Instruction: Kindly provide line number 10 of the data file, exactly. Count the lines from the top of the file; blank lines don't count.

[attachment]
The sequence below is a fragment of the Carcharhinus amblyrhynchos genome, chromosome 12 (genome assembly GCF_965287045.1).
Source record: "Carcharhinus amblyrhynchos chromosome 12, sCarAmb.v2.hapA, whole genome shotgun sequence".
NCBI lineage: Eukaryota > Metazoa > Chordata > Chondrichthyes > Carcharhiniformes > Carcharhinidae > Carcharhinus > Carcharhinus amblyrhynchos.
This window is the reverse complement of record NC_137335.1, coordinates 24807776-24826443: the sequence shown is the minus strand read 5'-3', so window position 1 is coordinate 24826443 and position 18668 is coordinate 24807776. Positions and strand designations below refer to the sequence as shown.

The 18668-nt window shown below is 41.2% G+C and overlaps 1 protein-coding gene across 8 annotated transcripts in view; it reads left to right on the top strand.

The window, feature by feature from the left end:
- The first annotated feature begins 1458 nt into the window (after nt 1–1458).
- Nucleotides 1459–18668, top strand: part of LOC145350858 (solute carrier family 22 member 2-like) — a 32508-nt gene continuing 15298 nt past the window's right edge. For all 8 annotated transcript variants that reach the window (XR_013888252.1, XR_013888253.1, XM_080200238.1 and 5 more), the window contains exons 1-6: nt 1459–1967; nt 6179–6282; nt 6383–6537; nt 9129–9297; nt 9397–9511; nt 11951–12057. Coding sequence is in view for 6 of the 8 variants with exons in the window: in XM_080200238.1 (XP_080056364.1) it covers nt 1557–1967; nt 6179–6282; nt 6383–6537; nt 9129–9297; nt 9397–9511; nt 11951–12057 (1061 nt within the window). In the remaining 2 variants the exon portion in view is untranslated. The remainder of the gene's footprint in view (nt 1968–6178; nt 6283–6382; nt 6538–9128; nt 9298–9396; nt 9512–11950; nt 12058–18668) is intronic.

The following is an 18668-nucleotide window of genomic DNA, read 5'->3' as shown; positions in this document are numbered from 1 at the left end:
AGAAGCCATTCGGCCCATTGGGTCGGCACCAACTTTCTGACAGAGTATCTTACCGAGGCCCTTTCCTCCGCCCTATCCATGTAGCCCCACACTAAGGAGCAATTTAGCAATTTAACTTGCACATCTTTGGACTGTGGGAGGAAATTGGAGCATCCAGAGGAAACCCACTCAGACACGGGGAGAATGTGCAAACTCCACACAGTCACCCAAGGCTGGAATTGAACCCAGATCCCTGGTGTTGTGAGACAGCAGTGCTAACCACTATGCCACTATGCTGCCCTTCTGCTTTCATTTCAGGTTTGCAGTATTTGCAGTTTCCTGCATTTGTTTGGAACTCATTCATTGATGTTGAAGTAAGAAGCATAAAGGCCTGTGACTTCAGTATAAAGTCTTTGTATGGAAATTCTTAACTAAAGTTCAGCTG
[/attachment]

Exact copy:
AGAAGCCATTCGGCCCATTGGGTCGGCACCAACTTTCTGACAGAGTATCTTACCGAGGCCCTTTCCTCCGCCCTATCCATGTAGCCCCACACTAAGGAGCAATTTAGCAATTTAACTTGCACATCTTTGGACTGTGGGAGGAAATTGGAGCATCCAGAGGAAACCCACTCAGACACGGGGAGAATGTGCAAACTCCACACAGTCACCCAAGGCTGGAATTGAACCCAGATCCCTGGTGTTGTGAGACAGCAGTGCTAACCACTATGCCACTATGCTGCCCTTCTGCTTTCATTTCAGGTTTGCAGTATTTGCAGTTTCCTGCATTTGTTTGGAACTCATTCATTGATGTTGAAGTAAGAAGCATAAAGGCCTGTGACTTCAGTATAAAGTCTTTGTATGGAAATTCTTAACTAAAGTTCAGCTG